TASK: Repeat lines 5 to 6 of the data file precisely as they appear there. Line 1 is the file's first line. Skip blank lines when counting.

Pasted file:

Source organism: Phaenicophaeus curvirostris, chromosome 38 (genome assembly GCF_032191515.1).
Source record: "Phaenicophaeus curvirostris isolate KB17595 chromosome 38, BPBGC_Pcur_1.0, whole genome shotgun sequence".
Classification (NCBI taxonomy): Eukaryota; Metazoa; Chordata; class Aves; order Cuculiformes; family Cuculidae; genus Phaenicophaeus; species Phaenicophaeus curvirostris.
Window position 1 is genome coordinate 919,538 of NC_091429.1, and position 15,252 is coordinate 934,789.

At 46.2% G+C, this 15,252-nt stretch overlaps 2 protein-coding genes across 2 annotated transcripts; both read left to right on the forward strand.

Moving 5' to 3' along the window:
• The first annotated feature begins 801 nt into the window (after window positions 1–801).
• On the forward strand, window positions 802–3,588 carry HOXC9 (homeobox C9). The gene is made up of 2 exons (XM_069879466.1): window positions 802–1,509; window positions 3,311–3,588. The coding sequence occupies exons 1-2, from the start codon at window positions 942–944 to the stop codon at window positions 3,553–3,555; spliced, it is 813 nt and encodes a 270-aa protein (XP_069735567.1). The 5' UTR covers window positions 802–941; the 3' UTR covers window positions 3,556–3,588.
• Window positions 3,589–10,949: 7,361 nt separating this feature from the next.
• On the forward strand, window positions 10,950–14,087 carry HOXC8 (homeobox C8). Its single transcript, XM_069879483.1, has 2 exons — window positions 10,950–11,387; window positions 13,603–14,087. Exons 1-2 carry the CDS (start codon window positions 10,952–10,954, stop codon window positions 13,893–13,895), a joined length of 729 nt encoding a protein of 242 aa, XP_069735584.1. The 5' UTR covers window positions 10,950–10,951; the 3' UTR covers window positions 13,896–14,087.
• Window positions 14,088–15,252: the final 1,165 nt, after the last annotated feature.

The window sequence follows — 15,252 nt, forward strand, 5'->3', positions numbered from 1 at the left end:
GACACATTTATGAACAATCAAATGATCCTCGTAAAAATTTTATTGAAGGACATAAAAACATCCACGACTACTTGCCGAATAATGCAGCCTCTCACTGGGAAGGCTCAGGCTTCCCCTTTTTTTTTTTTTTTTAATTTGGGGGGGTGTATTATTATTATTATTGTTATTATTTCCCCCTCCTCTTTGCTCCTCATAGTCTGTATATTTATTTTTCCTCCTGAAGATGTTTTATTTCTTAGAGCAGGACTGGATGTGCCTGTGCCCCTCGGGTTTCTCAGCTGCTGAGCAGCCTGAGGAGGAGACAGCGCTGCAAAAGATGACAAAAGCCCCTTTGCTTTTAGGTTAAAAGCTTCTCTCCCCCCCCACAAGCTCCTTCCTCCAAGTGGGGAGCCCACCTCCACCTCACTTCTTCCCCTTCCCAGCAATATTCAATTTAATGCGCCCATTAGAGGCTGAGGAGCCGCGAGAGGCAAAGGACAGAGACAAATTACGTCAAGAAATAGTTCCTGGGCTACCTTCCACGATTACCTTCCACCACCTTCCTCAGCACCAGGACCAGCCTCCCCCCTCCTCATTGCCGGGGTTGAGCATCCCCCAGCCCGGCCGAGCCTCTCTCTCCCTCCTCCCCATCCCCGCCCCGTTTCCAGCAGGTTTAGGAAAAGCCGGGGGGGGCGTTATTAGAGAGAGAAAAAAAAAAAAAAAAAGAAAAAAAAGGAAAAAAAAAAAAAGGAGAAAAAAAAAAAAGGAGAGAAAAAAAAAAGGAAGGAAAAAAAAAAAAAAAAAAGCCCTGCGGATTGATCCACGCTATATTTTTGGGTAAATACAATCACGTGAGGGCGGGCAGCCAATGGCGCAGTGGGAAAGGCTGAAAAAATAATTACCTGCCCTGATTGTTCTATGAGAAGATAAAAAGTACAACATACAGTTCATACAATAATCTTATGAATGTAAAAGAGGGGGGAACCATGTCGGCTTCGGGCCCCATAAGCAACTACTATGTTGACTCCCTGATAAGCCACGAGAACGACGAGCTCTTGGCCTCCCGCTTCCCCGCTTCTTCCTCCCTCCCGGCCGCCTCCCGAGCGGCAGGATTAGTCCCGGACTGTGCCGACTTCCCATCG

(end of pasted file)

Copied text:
At 46.2% G+C, this 15,252-nt stretch overlaps 2 protein-coding genes across 2 annotated transcripts; both read left to right on the forward strand.

Moving 5' to 3' along the window: